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Add, edit, or remove IPSec security methods

Updated: January 21, 2005

Applies To: Windows Server 2003, Windows Server 2003 R2, Windows Server 2003 with SP1, Windows Server 2003 with SP2

To add, edit, or remove IPSec security methods

  1. Create a console containing IP Security Policies. Or, open a saved console file containing IP Security Policies.

  2. Double-click the policy that you want to modify.

  3. Double-click the rule that you want to modify, and then click the Filter Actiontab.

  4. Double-click the filter action that you want to modify.

  5. On the Security Methods tab, click Negotiate security, and then do one of the following:

    • To add a new security method, click Add.

    • To modify an existing security method, click the security method that you want to modify, and then click Edit.

    • To remove a security method, click the security method that you want to remove, and then click Remove.

  6. If you are adding or modifying a security method, on the Security Method tab, select the security level:

    • To use the ESP protocol to provide data confidentiality (encryption) with the triple Data Encryption Standard (3DES) algorithm, data integrity and authentication with the Secure Hash Algorithm 1 (SHA1) integrity algorithm, and default key lifetimes (100MB, 1 hour), click Integrity and Encryption.

    • To use the ESP protocol to provide data integrity and authentication with the SHA1 integrity algorithm and default key lifetimes (100MB, 1 hour), click Integrity only. ESP is not configured to provide data confidentiality (encryption).

    • Click Custom, and then click Settings to configure a custom security method or key lifetimes. For more information, see Related Topics.

  7. Repeat this procedure to configure additional security methods for the filter action.

Notes

  • To manage Active Directory-based IPSec policies, you must be a member of the Domain Admins group in Active Directory, or you must have been delegated the appropriate authority. To manage local or remote IPSec policies for a computer, you must be a member of the Administrators group on the local or remote computer. If the computer is joined to a domain, members of the Domain Admins group might be able to perform this procedure. For more information, see Default local groups and Default groups.

  • To create a console containing IP Security Policies, start the IP Security Policies snap-in. To open a saved console file, open MMC. For more information, see Related Topics.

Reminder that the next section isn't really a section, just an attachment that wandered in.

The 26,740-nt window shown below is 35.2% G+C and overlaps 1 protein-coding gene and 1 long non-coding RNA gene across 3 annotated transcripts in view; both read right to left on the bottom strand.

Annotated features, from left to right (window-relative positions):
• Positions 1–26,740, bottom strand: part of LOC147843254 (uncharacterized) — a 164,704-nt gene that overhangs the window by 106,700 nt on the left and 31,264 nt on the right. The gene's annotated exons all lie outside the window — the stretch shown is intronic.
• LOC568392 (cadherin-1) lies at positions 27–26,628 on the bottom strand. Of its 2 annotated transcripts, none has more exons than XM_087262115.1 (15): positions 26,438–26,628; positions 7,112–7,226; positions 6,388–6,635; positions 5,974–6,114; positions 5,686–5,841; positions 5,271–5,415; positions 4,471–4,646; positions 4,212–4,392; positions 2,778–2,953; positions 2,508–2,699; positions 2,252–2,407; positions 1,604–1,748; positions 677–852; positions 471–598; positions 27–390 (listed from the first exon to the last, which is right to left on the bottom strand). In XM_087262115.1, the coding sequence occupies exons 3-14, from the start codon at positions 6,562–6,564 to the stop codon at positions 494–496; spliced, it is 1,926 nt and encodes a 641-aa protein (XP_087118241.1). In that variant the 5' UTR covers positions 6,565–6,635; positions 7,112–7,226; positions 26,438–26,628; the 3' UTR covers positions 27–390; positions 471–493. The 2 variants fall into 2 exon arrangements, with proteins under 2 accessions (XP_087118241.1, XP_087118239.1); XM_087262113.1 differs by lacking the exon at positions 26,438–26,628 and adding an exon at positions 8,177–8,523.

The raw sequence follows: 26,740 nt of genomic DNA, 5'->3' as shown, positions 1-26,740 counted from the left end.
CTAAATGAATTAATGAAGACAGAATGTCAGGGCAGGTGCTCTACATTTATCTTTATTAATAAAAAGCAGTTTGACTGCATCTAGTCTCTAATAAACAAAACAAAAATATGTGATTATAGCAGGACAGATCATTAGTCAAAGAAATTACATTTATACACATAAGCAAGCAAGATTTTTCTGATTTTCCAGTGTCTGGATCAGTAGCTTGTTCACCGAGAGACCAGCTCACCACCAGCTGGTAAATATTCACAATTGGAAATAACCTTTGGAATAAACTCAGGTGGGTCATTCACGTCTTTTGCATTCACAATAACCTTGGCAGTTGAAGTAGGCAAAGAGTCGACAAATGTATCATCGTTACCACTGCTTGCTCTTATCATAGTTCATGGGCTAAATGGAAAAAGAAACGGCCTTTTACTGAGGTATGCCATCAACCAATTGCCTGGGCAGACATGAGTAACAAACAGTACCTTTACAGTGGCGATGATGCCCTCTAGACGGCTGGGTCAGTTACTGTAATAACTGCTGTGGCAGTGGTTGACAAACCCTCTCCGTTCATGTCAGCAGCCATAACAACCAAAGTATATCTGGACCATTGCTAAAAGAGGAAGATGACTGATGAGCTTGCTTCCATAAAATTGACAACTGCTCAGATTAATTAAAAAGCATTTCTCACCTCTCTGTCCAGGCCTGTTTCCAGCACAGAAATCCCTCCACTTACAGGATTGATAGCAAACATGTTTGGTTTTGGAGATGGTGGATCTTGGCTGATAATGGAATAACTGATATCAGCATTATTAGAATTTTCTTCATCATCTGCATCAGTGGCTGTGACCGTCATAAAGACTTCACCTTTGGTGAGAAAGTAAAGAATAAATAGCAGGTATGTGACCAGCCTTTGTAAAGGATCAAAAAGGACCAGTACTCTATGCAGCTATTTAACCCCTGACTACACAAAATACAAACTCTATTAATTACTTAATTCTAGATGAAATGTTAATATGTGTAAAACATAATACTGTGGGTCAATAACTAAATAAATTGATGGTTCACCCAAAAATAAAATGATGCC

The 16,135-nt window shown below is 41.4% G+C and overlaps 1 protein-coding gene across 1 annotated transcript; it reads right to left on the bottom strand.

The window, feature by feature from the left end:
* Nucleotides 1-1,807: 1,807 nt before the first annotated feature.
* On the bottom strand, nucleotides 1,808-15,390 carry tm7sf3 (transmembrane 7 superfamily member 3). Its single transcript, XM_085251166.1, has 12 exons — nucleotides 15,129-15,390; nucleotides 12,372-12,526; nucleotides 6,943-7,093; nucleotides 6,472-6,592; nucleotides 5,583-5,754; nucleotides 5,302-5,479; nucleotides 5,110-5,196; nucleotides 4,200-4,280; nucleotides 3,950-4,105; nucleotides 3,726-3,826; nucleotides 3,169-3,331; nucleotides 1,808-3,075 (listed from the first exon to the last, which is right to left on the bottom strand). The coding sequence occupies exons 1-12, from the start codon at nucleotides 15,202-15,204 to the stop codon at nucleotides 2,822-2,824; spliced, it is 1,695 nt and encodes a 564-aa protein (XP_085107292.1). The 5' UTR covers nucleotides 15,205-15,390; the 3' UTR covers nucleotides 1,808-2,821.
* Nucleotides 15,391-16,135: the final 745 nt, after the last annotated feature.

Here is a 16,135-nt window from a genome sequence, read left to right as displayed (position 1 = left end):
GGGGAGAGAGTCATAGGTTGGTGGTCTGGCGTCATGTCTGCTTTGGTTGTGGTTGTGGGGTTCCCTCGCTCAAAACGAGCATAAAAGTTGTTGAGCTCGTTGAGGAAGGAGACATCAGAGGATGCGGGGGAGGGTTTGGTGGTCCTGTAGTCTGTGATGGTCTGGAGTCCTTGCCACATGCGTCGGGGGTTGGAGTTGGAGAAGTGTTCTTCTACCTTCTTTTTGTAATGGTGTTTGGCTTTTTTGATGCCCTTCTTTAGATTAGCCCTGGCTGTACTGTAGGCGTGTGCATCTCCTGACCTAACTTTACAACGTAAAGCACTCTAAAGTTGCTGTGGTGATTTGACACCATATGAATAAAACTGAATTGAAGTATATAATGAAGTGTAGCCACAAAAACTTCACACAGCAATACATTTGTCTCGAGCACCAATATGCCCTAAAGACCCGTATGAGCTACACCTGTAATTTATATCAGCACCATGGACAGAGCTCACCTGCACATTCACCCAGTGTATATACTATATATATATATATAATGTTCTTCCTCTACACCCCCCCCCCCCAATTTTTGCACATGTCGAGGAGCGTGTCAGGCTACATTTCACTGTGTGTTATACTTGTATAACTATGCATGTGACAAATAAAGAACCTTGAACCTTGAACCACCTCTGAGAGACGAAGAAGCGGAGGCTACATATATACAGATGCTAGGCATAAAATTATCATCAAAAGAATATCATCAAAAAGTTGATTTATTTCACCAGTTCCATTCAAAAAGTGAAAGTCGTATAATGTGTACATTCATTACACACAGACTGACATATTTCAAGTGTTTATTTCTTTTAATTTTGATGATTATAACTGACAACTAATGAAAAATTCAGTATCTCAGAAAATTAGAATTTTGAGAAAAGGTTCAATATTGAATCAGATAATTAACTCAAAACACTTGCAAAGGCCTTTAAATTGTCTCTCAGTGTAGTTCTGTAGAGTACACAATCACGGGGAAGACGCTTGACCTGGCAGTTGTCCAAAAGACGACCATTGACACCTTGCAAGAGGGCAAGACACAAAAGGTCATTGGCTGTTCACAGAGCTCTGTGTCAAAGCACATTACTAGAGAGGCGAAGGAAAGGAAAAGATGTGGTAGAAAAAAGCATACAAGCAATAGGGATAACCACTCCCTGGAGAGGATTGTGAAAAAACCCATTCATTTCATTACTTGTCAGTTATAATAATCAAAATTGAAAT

• Computers running Windows 2000 must have the High Encryption Pack or Service Pack 2 (or later) installed in order to use the 3DES algorithm. If a computer running Windows 2000 receives a 3DES setting, but does not have the High Encryption Pack or Service Pack 2 (or later) installed, the 3DES setting in the security method is set to the weaker DES, to provide some level of confidentiality for communication, rather than blocking all communication. However, you should only use DES as a fallback option if not all computers in your environment support the use of 3DES. Computers running Windows XP or a Windows Server 2003 server operating system support 3DES and do not require installation of the High Encryption Pack.

  • Click Move up to move the selected security method up one level. Repeat until the security method is at the required preference level.

  • Click Move down to move the selected security method down one level. Repeat until the security method is at the required preference level.

  • For information about how key lifetimes affect security, see Filter action in Related Topics.

  • When negotiating security, the initiator proposes this list of security methods to the responder. The responder agrees to the first method (from the top down) that is found anywhere in its own security methods list. If none of the proposed security methods match an entry in the responder's list, then the responder fails the negotiation.

Information about functional differences

  • Your server might function differently based on the version and edition of the operating system that is installed, your account permissions, and your menu settings. For more information, see Viewing Help on the Web.

See Also

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